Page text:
In light of a recent study exposing that the belief in the Second Coming is stifling climate change reaction, Rhode Island Senator, Sheldon Whitehouse (D), has distanced himself from some of his fellow senators by asserting that God will not save us from a climate catastrophe.
“I was recently at a Senate meeting where I heard a member of our Senate community say, ‘God won’t allow us to ruin our planet,’ ” Whitehouse began. “Maybe that’s why we do nothing.” The Senator then called this mindset “less an expression of religious thinking than it is of magical thinking.”
Whitehouse delivered a passionate talk about using our intellect and reason to learn about the earth and its “natural laws.” Our intellect tells us that we are polluting the planet, he said.
“The statement that God won’t allow us to ruin our planet sweeps aside ethics, responsibilities, consequences, duties, even awareness. It comforts us with the anodyne assumption that no matter what we do, some undefined presence will, through some undefined measure, make things right. Clean up our mess. That is seeking magical deliverance from our troubles, not divine guidance through our troubles.”
“Is God really here just to tidy up after our sins and follies?” Whitehouse challenged his fellow senators, using passages such as Job 4:8, “Those who plow iniquity and sow trouble, reap the same” to reinforce his point. “We are here to do God’s work. He’s not here to do ours. How arrogant – how very far from humility – would be the self-satisfied, smug assurance that God, a ‘tidy-up-after-us’ God, will come and clean up our mess?” Whitehouse admonished.
Whitehouse was likely directing his speech toward several of his peers, who persist in denying climate change in spite of the fact that the vast majority of scientists agree it is occurring, and is man-made. In addition to the unidentified Senator whose statement inspired Whitehouse’s heartfelt address, Sen. Pat Roberts (R-KS) recently spoke about the severity of weather events in the United States over the last few years, yet did not link the extreme occurrences to any man-made cause.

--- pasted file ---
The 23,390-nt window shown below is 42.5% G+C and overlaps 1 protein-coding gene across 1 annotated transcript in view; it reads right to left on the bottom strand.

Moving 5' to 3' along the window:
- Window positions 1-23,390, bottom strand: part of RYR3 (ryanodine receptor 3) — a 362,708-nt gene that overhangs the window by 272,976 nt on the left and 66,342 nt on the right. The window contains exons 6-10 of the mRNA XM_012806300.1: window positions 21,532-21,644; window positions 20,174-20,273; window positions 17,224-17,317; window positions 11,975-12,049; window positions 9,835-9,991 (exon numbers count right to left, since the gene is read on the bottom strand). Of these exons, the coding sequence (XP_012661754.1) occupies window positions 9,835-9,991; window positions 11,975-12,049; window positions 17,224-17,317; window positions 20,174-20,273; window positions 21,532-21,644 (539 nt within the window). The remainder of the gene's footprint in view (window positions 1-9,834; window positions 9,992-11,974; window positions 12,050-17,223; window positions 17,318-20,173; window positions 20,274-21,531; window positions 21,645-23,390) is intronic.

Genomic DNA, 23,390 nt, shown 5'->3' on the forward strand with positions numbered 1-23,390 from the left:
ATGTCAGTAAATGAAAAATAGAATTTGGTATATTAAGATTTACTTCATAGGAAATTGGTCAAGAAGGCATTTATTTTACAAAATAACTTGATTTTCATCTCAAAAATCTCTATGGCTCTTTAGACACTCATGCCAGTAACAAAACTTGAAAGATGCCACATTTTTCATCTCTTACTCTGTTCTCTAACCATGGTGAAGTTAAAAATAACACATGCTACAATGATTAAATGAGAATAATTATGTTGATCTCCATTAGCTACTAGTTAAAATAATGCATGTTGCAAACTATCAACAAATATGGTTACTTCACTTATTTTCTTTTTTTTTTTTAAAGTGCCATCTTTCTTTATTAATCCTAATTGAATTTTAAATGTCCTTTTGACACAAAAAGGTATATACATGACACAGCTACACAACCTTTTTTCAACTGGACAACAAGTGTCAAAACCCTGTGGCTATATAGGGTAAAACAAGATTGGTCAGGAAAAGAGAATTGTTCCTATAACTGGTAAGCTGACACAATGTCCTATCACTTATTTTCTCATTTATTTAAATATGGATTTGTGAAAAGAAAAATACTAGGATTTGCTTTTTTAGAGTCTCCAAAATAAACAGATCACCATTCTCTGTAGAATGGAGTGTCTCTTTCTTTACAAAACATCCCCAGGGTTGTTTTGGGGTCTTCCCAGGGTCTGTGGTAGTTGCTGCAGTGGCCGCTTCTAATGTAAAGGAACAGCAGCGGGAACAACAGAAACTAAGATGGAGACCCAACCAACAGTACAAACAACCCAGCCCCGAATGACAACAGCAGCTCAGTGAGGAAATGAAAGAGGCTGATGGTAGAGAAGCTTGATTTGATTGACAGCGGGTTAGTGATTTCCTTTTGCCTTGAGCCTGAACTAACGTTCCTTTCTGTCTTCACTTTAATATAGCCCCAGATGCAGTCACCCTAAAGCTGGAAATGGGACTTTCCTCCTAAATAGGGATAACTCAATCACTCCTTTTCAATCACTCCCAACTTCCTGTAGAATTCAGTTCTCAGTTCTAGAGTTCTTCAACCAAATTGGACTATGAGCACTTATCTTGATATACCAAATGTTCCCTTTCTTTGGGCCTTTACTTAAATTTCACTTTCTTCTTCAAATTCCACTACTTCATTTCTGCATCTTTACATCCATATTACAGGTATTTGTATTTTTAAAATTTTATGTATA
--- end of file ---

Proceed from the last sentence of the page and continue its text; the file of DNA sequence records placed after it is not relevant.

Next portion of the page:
Rather, Roberts, who previously called “a lot” of the scientific evidence behind climate change “condescending elitism,” seemed to simply blame Mother Nature. “I don’t know what we’ve done to Mother Nature, but she sure hasn’t been very kind to us,” he said. And he’s certainly not alone.
Senator James Inhofe (R-OK) said last month, during an Environment and Public Works Committee meeting that he believes MoveOn.org, Michael Moore, and George Soros aided Al Gore and the United Nations in creating one of the greatest hoaxes in American history: climate change.
Perhaps Whitehouse should next deliver his speech to the House, where “There seems to be a conspiracy of silence… about the dangers of climate change,” according to Rep. Henry Waxman (D-CA). The belief that climate change is a hoax, and that polluting the planet is unimportant because only God decides when the earth will end has been touted by science-denying Representatives like John Shimkus (R-IL) and Paul Broun (R-GA), a high-ranking member of the House Science Committee, who last fall said that everything we are taught about evolution and the big bang theory are “lies straight from the pit of Hell.”
Alisha Mims is a writer and researcher for Ring of Fire.